7. I don't know this system, I believe you and next time I will search more. It's weird but Google works in mysterious ways.
  8. I'm not at my home right now but when I come back I'll be sure to search for some new metal first thing. If I find a good buy I'll take that, but shipping is always a problem and no price will be better than none. I stood on the leaf and curved it a few nice degrees, it was perfectly springy and shown no issues. even if I'll choose to work with the leaf, I'll test quench a piece first so the sword won't be too brittle, search for cracks, hit some things when it's not sharp and I'm fully protected and do a controlled bend test to see if it brakes. If it doesn't fail it shouldn't fail later, unl
  9. That'll mean multiple topics for such a long project, isn't there a way to keep it to one place? My spring was kept as a replacement one, but I don't know how much use it saw before that. Can you detect the microfractures after polishing? I have enough spare to make a test piece for the heat treating. I have the time and spare metal to risk a break, but I'll check into new steel, if it's not too much cost for both the metal and shipping I'll consider it. My options are: Make a tool for upsetting and procceed as planned/ try working with what I have and maybe still make it
  10. Thank you, and sorry for asking something that has already been answered. I tried doing many searches like this but it seems like searching inside the site was a bad idea and outside probably didn't use the correct keywords. I tried doing your search but had to modify it to make it work. This is unfortunate for me because I'll have to find workarounds, but I do have some. now that the topic is not as relevant is it commonplace to take it down?
  11. Hey, me again! Not much progress with the sword, as to be expected. I'm still setting up the new place, I will hopefully make a killer forge in a week, and then some tools to pile up. This is the problem: I want to make a sword with a base thickness of 5-7mm, base width of 2.5-3 centimeters and length of at least one meter, and a lot of extra material to grind because I don't trust myself enough with making clean forging work in there. I've got a 5mm thick 6cm wide 70cm long piece of spring steel. to get both higher thickness, length and take advantage of the axcess width I wa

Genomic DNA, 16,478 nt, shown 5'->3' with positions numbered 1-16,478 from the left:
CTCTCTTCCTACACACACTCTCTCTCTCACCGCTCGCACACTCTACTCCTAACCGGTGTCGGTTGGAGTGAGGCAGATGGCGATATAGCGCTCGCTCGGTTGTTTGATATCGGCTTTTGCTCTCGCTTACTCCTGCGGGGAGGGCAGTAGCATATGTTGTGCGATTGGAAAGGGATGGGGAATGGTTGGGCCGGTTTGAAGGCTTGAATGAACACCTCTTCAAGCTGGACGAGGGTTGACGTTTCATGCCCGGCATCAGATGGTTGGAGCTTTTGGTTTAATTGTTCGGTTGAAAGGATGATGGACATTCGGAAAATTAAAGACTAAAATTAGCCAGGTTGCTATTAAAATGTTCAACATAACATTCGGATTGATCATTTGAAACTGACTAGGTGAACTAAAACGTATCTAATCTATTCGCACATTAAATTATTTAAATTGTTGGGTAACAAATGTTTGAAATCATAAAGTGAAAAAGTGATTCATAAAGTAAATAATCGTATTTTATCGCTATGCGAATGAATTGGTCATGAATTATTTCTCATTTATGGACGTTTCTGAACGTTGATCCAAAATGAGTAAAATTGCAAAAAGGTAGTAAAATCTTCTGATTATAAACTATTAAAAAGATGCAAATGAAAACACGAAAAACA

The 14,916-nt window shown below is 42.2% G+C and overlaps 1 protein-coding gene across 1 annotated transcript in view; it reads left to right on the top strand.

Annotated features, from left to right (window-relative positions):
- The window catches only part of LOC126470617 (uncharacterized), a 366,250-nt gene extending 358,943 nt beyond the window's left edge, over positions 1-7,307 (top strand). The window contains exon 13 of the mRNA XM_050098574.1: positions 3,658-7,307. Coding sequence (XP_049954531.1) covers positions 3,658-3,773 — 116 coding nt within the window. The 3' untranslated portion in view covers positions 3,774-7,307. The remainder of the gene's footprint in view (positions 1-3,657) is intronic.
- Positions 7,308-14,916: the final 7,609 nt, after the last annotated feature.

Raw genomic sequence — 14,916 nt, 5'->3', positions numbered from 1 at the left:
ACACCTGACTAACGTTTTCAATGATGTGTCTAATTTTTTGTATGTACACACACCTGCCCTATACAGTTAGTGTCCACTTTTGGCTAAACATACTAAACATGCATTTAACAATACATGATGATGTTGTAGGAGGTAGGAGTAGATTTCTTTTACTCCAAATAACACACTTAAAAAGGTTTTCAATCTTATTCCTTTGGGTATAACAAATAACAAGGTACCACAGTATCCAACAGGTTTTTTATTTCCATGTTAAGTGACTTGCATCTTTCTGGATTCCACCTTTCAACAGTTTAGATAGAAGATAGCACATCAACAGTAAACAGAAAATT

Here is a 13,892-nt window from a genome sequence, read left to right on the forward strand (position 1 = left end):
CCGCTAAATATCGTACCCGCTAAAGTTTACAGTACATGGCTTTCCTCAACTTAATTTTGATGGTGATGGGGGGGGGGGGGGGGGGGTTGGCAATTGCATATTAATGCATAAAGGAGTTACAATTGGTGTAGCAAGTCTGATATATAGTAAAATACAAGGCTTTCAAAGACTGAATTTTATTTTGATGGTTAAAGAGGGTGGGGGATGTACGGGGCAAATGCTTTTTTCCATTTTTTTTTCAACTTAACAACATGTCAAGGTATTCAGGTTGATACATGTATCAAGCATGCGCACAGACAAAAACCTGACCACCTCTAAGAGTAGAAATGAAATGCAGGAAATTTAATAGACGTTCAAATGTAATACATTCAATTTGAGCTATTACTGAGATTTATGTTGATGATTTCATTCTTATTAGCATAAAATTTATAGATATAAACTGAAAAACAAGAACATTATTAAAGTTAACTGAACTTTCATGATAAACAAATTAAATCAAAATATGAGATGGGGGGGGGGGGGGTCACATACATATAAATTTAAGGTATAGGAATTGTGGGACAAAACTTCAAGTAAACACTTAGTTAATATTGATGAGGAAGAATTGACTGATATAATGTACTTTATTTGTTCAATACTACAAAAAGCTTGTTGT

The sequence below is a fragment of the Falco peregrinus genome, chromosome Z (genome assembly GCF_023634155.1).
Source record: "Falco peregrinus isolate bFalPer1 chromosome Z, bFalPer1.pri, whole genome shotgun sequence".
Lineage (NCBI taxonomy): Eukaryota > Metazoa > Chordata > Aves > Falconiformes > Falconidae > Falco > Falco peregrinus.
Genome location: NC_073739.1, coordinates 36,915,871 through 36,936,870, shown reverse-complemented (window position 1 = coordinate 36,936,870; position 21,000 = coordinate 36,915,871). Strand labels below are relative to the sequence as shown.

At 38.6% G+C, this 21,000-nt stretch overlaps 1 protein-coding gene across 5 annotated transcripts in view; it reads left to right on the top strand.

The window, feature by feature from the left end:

12. Can't make a belt grinder, it will be practically harder than a sword for me. I'm also less interested in messing with electronics and such. Building a gas forge that will let me get even heat will be less practical than finding one that already exists. I forge on my free time and give away forged stuff to my friends because I just enjoy forging. My free time is very limited and I won't use it for stuff I don't enjoy. I will however try making simpler tools that require only forging, maybe some tongs and hammers. Don't know how practical it'll be because the shop I'm intending to join will pro
  13. I'll be happy if the sword is made in less than a year, I take that as a long term project (like all my projects. my first knife waited a year until I put a handle on it) , I'm in no rush. Although I like to take shoutcuts I won't risk my health for a sword, at least when I know there is a risk...
  14. Rapiers tend to go bananas (literally) by the slightest mistake before the heat treat, that's why mine will be extra thick and short. The main problem probably is that a Rapier won't fit in your average kiln... That is unless you bend it in two while in the kiln and straighten it back right before the quench! (A terrible idea for many reasons) SWORDS DO NOT MAGICALLY TURN INTO FRUIT
  15. I never assumed, I need to use these tools to cover my lack of experience and free time, I want to try larger things and don't have the patience to wait until I can do it with what little tools I have now